Actually, Meyers has turned out to be a great friend to the reading public.  He regularly features novelists as guests on his show—something few late-night network talk show hosts are doing these days.   Recently, not only big names like Stephen King and George R. R. Martin have been guests, but newer, younger writers like Marlon James, Joshua Ferris, and Hanya Yanagihara have all been on Meyers’s show to promote their new books.

Meyers’s interest in contemporary fiction is certainly a boon to both authors and the public. But he shouldn’t be a minority of one. There’s no reason Fallon, Kimmel, Corden, Colbert, or the yet-untested Trevor Noah shouldn’t hop on board. As many of us know, writers can be articulate, entertaining, and very funny people. They are often highly sought-after as party guests. What better qualifications for being on a talk show?



As anyone with an internet connection likely already knows, Jon Stewart shuffled off our television sets last night taking with him The Daily Show as we know it.  It remains to be seen whether books will get as warm a welcome from Trevor Noah as they did from Stewart, but the publishing world always mourns when any friend of books says goodbye to their TV audience, taking their power to make a book a household name with them.

But it’s touching to learn, via the Washington Post, that Stewart had time for one last plug close to his heart:

We’ll miss you, Jon.  And your helping hand!



A couple of weeks ago, I was at my alma mater to speak to the Columbia Fiction Foundry folks about publishing.   The session was structured as an interview and one of the questions posed to me was how we handle books about taboo subjects.  I liked that question because it’s one that’s seldom asked but which is important to anyone who works in publishing (or any media, really).  Given how charged the political environment is, not just here but globally, freedom of speech is a tricky, sometimes dangerous concept for those who work in the business of communicating ideas.   And, yet, we take on projects all the time that have the potential to offend some or many.  The rule of thumb for us is that if it’s something that doesn’t personally offend us, or it offends us but we think there’s merit in furthering the conversation on that particular topic,  we don’t shy away from representing it.

This week, along with everyone else in the country, we’ve been talking about the Rachel Dolezal story and wondering if there is a book in this very bizarre journey of hers.  The fact is that her actions have offended large numbers of Americans.  Given how volatile the subject of race is in this country, that’s not surprising.  But, regardless of where you stand on this individual’s weird appropriation of a group’s identity, it seems to me that the conversation her story has engendered is a good one.  I’ve read several interesting articles about this now, among them this one by our friend Sam Freedman, which have approached the topic in diverse, but  insightful ways…and isn’t that what free discourse is about?  I still don’t know what the book would be, but maybe it’s one about the very notion of discussing taboo subjects.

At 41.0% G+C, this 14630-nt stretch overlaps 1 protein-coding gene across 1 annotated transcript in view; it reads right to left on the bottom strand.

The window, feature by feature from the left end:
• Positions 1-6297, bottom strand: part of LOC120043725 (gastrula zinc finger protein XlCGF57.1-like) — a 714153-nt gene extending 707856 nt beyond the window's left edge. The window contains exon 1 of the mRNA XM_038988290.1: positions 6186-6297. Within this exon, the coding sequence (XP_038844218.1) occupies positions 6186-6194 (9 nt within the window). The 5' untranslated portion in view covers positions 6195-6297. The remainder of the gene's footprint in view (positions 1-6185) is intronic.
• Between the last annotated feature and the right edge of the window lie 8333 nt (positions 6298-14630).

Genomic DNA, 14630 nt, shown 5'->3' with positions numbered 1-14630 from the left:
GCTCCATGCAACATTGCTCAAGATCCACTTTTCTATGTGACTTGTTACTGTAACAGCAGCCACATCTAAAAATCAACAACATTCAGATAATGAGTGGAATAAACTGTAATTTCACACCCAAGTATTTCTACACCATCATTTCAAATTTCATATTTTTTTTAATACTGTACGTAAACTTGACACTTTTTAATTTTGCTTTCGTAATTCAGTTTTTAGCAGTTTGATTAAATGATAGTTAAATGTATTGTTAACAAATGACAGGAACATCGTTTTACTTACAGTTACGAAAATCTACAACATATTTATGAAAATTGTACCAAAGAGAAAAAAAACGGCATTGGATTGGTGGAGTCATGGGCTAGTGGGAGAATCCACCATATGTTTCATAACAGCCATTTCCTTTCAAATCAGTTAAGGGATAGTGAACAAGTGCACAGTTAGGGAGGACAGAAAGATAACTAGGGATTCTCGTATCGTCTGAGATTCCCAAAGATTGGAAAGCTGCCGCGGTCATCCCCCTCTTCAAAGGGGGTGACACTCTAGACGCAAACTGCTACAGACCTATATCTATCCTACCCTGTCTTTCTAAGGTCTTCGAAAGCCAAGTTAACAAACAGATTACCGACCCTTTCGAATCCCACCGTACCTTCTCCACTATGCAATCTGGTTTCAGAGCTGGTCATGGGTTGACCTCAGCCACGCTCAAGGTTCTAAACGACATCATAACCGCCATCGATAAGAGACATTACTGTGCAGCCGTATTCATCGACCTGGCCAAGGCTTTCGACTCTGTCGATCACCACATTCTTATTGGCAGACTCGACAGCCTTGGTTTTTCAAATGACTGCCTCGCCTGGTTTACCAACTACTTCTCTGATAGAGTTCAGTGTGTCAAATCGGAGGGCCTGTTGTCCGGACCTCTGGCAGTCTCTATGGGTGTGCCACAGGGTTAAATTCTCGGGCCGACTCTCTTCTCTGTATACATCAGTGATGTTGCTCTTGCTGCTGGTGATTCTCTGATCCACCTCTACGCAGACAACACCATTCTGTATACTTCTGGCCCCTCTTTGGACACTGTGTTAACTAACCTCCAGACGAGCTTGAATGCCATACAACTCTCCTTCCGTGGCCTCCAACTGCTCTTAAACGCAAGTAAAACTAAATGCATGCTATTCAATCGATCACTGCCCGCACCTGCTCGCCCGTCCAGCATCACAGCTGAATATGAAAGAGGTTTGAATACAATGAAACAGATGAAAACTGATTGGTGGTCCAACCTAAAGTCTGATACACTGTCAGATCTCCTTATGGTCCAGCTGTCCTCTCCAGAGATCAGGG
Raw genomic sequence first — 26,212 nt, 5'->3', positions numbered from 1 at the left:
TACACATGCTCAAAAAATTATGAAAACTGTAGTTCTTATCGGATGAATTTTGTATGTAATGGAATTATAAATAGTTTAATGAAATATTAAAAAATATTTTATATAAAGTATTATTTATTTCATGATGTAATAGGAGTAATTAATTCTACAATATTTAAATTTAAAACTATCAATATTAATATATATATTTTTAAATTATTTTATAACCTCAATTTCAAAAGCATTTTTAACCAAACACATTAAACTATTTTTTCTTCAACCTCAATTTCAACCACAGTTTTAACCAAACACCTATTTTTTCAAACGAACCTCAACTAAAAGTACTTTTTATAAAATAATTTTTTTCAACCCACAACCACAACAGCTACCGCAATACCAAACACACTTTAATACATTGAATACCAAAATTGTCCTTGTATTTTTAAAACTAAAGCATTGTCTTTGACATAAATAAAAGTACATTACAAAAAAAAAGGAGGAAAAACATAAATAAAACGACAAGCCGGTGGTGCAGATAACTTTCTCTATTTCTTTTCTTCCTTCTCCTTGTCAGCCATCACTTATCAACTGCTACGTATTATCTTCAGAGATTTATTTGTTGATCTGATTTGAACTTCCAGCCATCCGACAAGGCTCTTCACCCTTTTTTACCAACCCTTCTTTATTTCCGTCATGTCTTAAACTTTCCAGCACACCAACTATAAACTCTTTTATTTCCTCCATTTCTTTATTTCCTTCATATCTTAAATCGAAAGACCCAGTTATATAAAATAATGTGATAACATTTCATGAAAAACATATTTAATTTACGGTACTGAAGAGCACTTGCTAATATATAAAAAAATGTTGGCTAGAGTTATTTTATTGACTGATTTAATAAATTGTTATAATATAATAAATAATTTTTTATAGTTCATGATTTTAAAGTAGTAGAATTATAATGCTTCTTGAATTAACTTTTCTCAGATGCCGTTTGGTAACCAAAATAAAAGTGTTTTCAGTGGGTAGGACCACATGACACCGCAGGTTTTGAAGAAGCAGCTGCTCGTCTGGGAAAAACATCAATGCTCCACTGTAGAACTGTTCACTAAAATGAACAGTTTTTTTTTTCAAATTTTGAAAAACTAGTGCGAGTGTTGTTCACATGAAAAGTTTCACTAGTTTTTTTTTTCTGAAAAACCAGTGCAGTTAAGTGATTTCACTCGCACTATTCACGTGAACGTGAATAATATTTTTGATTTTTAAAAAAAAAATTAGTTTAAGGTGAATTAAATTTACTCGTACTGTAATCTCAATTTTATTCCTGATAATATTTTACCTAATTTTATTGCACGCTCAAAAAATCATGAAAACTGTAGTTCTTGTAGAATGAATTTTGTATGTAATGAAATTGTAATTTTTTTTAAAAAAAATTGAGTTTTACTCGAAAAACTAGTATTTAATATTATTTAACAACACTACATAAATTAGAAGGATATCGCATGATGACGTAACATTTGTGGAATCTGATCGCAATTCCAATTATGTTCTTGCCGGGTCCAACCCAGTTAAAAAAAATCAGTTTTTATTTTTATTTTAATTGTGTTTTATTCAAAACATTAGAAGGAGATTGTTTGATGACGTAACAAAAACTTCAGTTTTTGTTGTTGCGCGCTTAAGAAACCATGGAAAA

So, what taboos would you tackle or shy away from in your own writing?  And which would you like to see more deeply explored in print?

Making the Long Wait Work For You

It’s great to be able to say that I love my clients to pieces, every last one of them. I’m lucky to have a lot of empathetic authors in my stable, people who understand that publishing often moves at a glacial pace and who are willing to take that slow ride with me.

This is a business of long-range plans. In track-and-field parlance, it’s a marathon, not a sprint. It takes time to develop a good, bulletproof proposal; time to perfect a manuscript so that it is suitable for presentation to a publishing-industry professional. Then it takes time for acquiring editors to consider it; to bring it to their acquisitions boards and to the dreaded marketing department, which often has the final Yea or Nay. And, assuming the book does find a home with a publisher, it can be a full year or two before it’s edited, designed, printed, and available for sale.  Publishing schedules are planned far ahead, with projects lined up and slotted in like backed-up planes on a runway, waiting to take off.

Many authors now realize that this lag time can be maximized to market that forthcoming book. It’s the chance to build and strengthen your platform, to size up publicity opportunities that might be available further down the road when the book is launched. Monthly magazines that work four to six months ahead have to be pitched well before their long lead times. Holy-Grail dream targets like Terri Gross on NPR’s Fresh Air or anything with the name Oprah in it need to be approached early. And all the while, you can be increasing your social media presence on Twitter, Instagram, and Facebook.

These days, unless you pay dearly for the services of a public-relations firm, nobody is going to do all of this for you. Publishers’ overworked marketing staffs can only devote so much time to each book, each season. The more you can bring to the table marketing-wise, the better your chances of a successful book. That’s why publishers are always on the lookout for authors who bring their own strong platform with them.  If you can offer that, you’ve already won half the battle.

Do you have any of your own thoughts on how to maximize that waiting time? I’d be happy to hear them.